Structurally, the Cenozoic coal measures are considered to be drape folded over fault blocks of the Lower Cretaceous Strzelecki Group, forming a series of anticlinal ridges and synclinal troughs. A large anticlinal structure known as the Hedley Dome runs approximately east–west through the centre of the field. Some faulting is indicated from drill-hole data.

The mean moisture content of the coal (66%) and net wet specific energy value (6.8 MJ/kg) are similar to those of the Yallourn Seam at Yallourn. However, the ash yield (63% dry basis) and sulfur content (0.9% dry basis) are somewhat higher.

The indicated and inferred coal resource within the Gelliondale Coalfield is estimated as 5200 Mt (1700 Mt indicated and 3500 Mt inferred) (GHD, 2007). Of these, 1050 Mt are considered to be economically recoverable.

Ignite Energy Resources Limited (IER) has the exploration licence (EL 4416) which includes the Gelliondale coalfield. IER have preliminary development plans to potentially mine, upgrade and export the brown coal from Gelliondale, as discussed in Section 1.2.3.1.4 (IER, 2015). In June 2015 IER were granted a retention licence (RL 2013) over the Gelliondale brown coal resource.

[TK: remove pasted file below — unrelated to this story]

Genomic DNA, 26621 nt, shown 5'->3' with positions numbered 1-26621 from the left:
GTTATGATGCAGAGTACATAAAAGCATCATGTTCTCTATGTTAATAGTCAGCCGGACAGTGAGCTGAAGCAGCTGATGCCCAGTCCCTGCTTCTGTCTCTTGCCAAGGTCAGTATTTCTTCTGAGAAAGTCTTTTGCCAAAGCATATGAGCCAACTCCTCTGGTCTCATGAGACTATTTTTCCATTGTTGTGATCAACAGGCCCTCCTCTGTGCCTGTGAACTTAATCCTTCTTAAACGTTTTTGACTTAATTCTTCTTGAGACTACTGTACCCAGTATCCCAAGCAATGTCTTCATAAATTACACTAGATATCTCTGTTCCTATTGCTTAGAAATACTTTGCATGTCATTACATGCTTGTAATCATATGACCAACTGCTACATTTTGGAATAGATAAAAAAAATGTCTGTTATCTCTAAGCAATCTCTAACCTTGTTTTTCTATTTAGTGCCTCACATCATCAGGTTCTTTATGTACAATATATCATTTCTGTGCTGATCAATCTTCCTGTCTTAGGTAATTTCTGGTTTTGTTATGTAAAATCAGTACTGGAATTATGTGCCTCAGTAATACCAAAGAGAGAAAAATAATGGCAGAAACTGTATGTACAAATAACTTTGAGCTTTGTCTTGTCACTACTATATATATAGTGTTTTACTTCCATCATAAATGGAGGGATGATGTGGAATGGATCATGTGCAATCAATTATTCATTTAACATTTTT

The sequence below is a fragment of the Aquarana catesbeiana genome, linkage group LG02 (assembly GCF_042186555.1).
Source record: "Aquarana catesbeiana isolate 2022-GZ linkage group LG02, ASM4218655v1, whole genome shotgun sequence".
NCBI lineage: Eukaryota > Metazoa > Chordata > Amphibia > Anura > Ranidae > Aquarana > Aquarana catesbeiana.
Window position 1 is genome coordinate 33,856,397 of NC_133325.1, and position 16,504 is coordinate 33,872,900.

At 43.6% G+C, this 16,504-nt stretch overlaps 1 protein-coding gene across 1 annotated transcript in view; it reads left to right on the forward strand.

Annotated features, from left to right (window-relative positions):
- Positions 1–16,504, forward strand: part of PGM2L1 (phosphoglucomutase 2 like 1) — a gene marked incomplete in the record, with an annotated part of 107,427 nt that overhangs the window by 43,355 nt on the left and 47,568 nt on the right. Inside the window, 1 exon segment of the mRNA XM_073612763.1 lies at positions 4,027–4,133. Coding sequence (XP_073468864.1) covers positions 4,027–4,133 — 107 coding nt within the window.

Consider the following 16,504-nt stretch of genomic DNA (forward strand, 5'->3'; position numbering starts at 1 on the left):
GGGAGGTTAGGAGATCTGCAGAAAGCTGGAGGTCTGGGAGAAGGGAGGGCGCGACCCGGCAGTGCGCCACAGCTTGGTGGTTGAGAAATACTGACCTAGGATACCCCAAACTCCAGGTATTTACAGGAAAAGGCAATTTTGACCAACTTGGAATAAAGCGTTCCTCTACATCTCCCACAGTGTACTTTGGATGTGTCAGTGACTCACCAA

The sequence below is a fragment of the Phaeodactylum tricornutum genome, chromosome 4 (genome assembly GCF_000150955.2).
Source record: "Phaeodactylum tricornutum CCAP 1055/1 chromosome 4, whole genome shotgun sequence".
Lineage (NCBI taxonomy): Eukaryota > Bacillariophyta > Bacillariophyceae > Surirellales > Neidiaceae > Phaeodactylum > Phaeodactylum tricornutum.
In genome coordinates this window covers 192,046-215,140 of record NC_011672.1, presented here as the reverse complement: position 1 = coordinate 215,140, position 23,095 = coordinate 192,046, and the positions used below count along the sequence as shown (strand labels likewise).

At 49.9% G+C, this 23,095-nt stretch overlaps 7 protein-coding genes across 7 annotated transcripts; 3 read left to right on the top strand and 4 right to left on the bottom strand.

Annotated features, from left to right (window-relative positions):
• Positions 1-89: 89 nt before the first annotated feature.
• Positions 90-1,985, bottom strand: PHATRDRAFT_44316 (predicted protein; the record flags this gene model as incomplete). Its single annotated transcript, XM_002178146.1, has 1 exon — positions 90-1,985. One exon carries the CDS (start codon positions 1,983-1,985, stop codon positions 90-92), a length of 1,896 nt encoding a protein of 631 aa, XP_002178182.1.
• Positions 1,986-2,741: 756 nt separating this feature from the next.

Coal quality

Victoria’s lignite is typically low in ash, sulfur, heavy metals and nitrogen, making it very low in impurities by world standards.

In the Latrobe Valley, the ash yield is usually 1 to 4% on a dry basis. Minerals such as quartz, kaolinite, and iron account for up to half the ash-forming constituents (Gloe, 1984). Inorganics such as organically-bound cations and dissolved salts of sodium and magnesium (as chlorides) tend to be higher in the main coal depocentres.

In all Gippsland coals, organic sulfur tends to increase towards the marine barrier system as documented at Stradbroke (Thompson, 1980), Holey Plains – Coolungoolun (Holdgate, 1980), Alberton (Holdgate, 1982) and the Latrobe Valley (Holdgate, 1985b; Kiss et al., 1985). Where marine sediments overlie coal seams of the Traralgon Formation, the sulfur content tends to be higher in the uppermost seam suggesting that stratigraphic proximity controls sulfur content (Holdgate, 1980). In the Latrobe Valley, marine incursions represented by a mud and silt interseam facies within the Morwell Formation have tended to increase sulfur levels in the coal seams immediately underlying these inter-seams (Holdgate and Sluiter, 1991).

The high moisture content of brown coal from Gippsland, which ranges from 48 to 70%, reduces its effective energy content (average 8.6 MJ/kg on a net wet basis or 26.6 MJ/kg on a gross dry basis). The high water content and reactivity of Gippsland lignite has to date precluded it from coal export. With the development of new drying, gasification and liquefaction technologies, direct export may become an option.

Estimated resources